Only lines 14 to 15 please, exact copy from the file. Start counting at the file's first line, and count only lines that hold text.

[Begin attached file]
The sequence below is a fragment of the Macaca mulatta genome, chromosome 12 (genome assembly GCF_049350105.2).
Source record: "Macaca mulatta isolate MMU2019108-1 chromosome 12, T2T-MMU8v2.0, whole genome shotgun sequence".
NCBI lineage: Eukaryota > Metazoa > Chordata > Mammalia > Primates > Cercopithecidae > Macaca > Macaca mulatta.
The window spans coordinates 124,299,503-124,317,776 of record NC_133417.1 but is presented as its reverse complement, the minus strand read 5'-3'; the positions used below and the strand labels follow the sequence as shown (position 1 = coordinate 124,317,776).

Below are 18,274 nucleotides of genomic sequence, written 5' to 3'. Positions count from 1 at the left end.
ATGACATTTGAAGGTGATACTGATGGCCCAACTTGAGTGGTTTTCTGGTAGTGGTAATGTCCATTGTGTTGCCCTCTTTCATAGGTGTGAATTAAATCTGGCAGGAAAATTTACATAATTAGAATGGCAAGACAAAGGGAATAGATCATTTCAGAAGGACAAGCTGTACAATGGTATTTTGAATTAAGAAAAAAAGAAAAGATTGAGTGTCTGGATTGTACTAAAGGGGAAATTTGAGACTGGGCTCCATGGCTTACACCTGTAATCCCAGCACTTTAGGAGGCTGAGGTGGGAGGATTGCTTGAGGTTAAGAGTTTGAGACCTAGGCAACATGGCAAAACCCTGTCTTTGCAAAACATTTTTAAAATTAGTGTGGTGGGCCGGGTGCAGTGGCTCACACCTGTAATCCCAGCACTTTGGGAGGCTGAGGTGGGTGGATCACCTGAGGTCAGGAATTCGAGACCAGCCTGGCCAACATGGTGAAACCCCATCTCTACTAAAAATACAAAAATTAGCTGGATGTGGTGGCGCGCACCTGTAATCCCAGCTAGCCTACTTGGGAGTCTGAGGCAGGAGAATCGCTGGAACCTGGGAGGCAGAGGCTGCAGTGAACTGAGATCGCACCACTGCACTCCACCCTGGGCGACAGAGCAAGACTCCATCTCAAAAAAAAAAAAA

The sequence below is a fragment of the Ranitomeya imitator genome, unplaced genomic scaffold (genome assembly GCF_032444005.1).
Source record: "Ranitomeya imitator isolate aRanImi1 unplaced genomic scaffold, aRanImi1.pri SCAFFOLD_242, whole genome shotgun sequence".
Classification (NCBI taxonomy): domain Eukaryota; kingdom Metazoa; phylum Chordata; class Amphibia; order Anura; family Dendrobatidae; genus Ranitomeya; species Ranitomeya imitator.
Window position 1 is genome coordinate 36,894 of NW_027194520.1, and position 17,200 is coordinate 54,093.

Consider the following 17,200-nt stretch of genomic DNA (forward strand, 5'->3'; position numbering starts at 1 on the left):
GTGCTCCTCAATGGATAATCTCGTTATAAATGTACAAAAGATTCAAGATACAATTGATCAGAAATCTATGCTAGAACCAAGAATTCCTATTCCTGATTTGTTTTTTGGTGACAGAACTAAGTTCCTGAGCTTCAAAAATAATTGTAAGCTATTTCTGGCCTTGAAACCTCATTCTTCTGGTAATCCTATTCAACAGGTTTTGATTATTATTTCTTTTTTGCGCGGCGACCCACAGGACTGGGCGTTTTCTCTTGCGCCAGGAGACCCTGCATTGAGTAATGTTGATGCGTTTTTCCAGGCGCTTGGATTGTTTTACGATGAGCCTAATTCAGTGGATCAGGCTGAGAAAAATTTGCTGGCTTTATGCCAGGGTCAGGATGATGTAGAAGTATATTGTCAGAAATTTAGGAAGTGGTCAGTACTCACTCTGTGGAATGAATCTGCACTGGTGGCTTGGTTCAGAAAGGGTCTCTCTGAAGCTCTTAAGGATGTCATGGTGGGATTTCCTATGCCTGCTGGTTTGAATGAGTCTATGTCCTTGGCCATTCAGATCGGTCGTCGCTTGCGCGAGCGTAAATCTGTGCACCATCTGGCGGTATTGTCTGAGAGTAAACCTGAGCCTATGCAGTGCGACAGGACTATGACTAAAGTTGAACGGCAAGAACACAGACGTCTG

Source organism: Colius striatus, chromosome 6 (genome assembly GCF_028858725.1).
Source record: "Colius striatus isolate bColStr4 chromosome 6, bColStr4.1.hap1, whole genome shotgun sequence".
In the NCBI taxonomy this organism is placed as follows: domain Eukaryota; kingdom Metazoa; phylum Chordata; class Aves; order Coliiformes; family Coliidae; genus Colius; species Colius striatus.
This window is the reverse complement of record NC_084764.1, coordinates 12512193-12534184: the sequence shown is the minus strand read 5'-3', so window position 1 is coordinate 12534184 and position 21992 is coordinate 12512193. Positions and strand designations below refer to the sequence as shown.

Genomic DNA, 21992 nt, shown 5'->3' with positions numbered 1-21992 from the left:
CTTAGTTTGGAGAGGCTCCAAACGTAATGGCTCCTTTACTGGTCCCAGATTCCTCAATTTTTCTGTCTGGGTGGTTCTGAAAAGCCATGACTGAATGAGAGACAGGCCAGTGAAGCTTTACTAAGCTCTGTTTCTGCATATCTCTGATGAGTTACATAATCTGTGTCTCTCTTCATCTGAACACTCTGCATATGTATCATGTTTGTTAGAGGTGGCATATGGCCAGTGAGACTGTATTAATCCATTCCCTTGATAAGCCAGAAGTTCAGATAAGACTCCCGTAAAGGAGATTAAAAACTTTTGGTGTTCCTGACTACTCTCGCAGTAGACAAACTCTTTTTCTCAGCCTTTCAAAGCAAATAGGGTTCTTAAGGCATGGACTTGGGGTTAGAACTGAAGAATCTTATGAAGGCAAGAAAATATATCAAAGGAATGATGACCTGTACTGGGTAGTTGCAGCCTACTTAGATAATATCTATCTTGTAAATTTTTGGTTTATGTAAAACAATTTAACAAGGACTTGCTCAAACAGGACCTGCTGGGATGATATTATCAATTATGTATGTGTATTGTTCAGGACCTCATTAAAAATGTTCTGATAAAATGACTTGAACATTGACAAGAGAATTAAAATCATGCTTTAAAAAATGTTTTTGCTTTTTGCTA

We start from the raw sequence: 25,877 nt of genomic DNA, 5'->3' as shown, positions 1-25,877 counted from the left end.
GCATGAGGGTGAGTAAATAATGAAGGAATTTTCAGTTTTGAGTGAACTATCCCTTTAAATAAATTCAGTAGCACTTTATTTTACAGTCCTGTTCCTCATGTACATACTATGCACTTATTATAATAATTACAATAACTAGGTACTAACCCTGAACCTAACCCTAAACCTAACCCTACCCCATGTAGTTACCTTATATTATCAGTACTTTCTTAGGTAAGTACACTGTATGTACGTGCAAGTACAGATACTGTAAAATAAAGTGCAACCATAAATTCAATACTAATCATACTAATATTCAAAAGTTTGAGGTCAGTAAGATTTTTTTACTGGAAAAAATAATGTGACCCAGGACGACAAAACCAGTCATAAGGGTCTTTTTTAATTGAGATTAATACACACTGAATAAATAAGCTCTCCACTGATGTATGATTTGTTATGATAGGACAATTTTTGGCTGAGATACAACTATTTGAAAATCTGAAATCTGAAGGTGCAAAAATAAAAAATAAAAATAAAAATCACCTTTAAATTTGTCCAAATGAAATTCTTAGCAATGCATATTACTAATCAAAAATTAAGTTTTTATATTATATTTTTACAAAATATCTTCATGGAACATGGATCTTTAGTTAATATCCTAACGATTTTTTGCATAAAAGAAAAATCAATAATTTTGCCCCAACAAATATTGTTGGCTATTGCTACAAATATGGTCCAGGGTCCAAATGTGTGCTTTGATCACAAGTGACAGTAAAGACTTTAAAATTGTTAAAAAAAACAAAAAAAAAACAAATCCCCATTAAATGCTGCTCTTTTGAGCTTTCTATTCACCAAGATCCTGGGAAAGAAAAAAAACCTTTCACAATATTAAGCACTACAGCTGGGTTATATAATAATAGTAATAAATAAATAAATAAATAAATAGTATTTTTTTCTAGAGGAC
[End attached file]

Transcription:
Source record: "Colius striatus isolate bColStr4 chromosome 6, bColStr4.1.hap1, whole genome shotgun sequence".
In the NCBI taxonomy this organism is placed as follows: domain Eukaryota; kingdom Metazoa; phylum Chordata; class Aves; order Coliiformes; family Coliidae; genus Colius; species Colius striatus.